The testing of TV programming, promos and talent has become a year-round business, but it doesn’t get any busier than this time of year, when the programmers for the broadcast networks are preparing to assemble their fall lineups, each hoping they have found the next “Lost” or weeded out the next “Father of the Pride.”
Each network wants to know as much as possible about how a cross-section of real people feel about the new shows the network is considering. And they need to know quickly.
That’s a tall order. Each seeks feedback from 400 or more viewers for each of roughly 20 pilots over the course of about two weeks, starting almost as soon as producers deliver the pilots and ending right before the networks put final touches on their new season schedules.
Michael Mellon, senior VP for research at ABC, said he loves this time of year. “It’s an intense time. We get a tape in at 8 o’clock in the morning. We report back the next day. It’s an ongoing cycle of crazy fun.”
“A lot of people say this is pilot hell season. I think it’s pilot heaven season, the ABC executive said. “If you don’t get excited about this next couple of weeks, I don’t know what you would get excited about.”
Just as the networks are looking to find and fine-tune their best programs, a handful of leading research facilities and services providers constantly evolve their offerings to offer the television industry the most information in the most efficient way. TelevisionWeek has learned, for example, that research company ASI Entertainment is testing a methodology built around an instantaneous response dial it can deploy in viewers’ homes.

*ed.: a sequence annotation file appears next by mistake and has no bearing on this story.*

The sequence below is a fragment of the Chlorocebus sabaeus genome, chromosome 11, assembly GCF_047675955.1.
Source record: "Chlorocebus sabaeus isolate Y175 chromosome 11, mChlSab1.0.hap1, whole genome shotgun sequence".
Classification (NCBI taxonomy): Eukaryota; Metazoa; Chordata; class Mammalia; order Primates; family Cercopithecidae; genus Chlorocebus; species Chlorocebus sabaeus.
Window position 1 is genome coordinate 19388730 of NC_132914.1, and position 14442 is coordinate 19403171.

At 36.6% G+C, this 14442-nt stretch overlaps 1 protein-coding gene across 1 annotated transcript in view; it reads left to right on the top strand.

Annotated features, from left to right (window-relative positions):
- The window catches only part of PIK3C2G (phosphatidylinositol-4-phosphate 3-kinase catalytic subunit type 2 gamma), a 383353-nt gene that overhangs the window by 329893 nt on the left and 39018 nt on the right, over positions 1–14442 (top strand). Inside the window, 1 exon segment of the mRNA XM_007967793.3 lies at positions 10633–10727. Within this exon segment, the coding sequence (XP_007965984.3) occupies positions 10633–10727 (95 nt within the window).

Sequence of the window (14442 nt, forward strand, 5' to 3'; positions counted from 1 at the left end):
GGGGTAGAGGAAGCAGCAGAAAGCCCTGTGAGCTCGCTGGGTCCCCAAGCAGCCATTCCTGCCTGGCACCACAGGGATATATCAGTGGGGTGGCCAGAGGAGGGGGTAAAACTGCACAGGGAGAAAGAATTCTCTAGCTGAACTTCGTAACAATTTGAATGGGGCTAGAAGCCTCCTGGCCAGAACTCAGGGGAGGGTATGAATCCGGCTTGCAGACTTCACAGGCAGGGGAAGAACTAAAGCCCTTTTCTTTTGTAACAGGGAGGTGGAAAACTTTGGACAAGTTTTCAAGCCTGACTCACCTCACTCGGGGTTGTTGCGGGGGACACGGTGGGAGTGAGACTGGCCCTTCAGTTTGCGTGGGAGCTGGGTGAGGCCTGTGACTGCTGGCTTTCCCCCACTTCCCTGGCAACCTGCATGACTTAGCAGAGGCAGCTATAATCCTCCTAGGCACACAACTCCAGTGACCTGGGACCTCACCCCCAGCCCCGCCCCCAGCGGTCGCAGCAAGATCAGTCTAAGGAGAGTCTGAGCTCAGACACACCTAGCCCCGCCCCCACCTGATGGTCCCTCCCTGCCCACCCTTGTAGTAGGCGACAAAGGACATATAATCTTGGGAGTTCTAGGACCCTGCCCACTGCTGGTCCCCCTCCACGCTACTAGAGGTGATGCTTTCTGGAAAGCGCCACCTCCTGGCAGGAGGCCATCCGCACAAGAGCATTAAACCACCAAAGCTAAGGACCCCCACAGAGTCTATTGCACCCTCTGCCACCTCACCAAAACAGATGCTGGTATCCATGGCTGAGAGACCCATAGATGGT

CBS saw so much value in program testing that it built a dedicated research facility in the quintessential American way station. Since 2001, the network has done most of its testing at its Television City at the MGM Grand in Las Vegas.
NBC Universal is the major client at Robert A. Brilliant Inc.’s facility, Hollywood Previews, in the Desert Passage shopping mall adjacent to the Aladdin, also in Las Vegas. In addition, NBC Universal is creating a new facility, the Delancey Street Preview Center, at Universal Studios Florida, where beta testing is under way and launch is scheduled for this summer.
NBC, which is testing some 20 programs over a week and a half, expects to be able to test pilots next year at both its Orlando, Fla., facility and Mr. Brilliant’s Las Vegas facility.
Alan Wurtzel, president of research and media development for NBC, considers cable his primary test platform. Roughly 30,000 people will be interviewed as possible participants for favorite programming genres and other basic information. Each test audience will consist of about 400 people ages 18 to 60, 75 percent of them in NBC’s key demo of 18 to 49 and the rest 50-plus.To test audiences in bulk, the chief option for most networks is to use cable as well as independent research facilities such as ASI Entertainment on the West Coast; a brand-new Nielsen Entertainment research facility in Vegas’ Fashion Show Mall; and MRCGroup, which operates the Las Vegas Preview Studios in the Venetian’s shopping area in Las Vegas.
Researchers buy time from cable operators in cities selected to suit the network’s demographic profile, and recruited audiences are contacted by phone afterward and asked questions about what they saw.
“In Vegas, you wind up cuming people. You can only run a certain number of people through the system at any one time. We’re basically [hoping to talk] to 400 people when it comes to a pilot. In order to do that in Las Vegas, you probably have to run it for a couple of days. We don’t have enough time. That’s the reason we are not doing pilots right now in Las Vegas,” Mr. Wurtzel said.